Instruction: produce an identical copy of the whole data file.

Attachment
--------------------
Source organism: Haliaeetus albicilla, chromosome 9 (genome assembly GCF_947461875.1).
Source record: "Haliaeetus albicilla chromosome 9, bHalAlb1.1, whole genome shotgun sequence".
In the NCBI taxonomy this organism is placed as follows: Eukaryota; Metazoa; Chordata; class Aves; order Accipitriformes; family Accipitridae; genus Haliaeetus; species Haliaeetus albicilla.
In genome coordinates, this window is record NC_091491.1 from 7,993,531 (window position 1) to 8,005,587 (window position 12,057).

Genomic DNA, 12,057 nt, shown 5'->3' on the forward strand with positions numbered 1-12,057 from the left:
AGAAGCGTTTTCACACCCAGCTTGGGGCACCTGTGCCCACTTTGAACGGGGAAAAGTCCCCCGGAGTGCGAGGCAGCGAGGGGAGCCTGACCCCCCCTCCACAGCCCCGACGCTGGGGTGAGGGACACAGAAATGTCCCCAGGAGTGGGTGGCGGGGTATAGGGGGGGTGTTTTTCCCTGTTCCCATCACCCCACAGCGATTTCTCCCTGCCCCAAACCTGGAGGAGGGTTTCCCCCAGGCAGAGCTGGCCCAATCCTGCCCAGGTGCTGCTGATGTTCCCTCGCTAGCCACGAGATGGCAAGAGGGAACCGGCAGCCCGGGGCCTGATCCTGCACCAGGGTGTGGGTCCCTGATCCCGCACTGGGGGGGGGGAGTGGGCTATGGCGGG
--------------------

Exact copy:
Source organism: Haliaeetus albicilla, chromosome 9 (genome assembly GCF_947461875.1).
Source record: "Haliaeetus albicilla chromosome 9, bHalAlb1.1, whole genome shotgun sequence".
In the NCBI taxonomy this organism is placed as follows: Eukaryota; Metazoa; Chordata; class Aves; order Accipitriformes; family Accipitridae; genus Haliaeetus; species Haliaeetus albicilla.
In genome coordinates, this window is record NC_091491.1 from 7,993,531 (window position 1) to 8,005,587 (window position 12,057).

Genomic DNA, 12,057 nt, shown 5'->3' on the forward strand with positions numbered 1-12,057 from the left:
AGAAGCGTTTTCACACCCAGCTTGGGGCACCTGTGCCCACTTTGAACGGGGAAAAGTCCCCCGGAGTGCGAGGCAGCGAGGGGAGCCTGACCCCCCCTCCACAGCCCCGACGCTGGGGTGAGGGACACAGAAATGTCCCCAGGAGTGGGTGGCGGGGTATAGGGGGGGTGTTTTTCCCTGTTCCCATCACCCCACAGCGATTTCTCCCTGCCCCAAACCTGGAGGAGGGTTTCCCCCAGGCAGAGCTGGCCCAATCCTGCCCAGGTGCTGCTGATGTTCCCTCGCTAGCCACGAGATGGCAAGAGGGAACCGGCAGCCCGGGGCCTGATCCTGCACCAGGGTGTGGGTCCCTGATCCCGCACTGGGGGGGGGGAGTGGGCTATGGCGGG